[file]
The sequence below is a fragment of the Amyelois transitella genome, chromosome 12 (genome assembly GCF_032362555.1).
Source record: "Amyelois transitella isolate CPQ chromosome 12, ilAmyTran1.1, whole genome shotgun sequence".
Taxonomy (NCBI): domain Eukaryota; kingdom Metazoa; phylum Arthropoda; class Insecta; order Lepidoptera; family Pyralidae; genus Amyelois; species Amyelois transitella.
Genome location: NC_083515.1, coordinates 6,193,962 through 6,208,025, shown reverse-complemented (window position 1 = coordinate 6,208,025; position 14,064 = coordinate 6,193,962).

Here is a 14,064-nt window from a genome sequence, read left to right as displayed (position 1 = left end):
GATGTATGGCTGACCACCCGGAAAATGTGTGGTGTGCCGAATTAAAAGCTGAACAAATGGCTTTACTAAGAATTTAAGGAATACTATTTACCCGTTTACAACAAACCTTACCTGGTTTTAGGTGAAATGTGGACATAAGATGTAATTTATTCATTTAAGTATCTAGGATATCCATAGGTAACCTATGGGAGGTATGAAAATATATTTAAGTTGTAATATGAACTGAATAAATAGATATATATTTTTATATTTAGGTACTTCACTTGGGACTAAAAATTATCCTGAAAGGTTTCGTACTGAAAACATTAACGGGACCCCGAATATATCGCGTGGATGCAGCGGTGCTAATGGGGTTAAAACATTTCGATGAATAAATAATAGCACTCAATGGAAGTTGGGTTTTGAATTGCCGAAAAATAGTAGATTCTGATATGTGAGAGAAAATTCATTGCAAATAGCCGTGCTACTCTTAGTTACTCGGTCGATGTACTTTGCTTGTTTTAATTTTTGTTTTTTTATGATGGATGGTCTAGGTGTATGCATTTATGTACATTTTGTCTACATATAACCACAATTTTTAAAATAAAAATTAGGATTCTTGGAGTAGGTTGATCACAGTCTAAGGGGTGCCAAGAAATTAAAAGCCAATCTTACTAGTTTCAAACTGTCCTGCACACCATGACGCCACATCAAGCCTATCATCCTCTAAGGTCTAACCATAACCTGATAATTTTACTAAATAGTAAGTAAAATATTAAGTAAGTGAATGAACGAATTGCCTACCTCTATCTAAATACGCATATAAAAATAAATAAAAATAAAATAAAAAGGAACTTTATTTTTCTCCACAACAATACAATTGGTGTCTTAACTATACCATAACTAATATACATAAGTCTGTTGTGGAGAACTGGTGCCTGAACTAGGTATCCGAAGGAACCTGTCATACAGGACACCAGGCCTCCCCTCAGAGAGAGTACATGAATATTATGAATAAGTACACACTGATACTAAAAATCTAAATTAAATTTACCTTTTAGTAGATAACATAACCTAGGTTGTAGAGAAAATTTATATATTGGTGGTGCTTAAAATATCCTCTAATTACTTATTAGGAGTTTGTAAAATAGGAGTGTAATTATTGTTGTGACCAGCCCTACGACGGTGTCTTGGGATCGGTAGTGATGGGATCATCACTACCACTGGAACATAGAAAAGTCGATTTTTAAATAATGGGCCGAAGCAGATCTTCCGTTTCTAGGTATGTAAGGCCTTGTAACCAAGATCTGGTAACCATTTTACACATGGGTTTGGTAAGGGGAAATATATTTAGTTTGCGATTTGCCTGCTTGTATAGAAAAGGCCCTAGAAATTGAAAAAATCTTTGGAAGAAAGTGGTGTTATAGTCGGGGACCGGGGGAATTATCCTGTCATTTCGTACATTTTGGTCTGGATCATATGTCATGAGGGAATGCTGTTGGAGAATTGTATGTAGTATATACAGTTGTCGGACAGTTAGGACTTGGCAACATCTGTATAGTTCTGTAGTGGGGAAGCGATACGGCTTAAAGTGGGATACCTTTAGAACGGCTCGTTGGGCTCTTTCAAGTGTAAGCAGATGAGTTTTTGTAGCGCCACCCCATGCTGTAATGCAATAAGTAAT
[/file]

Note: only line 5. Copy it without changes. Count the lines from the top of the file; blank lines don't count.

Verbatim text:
Here is a 14,064-nt window from a genome sequence, read left to right as displayed (position 1 = left end):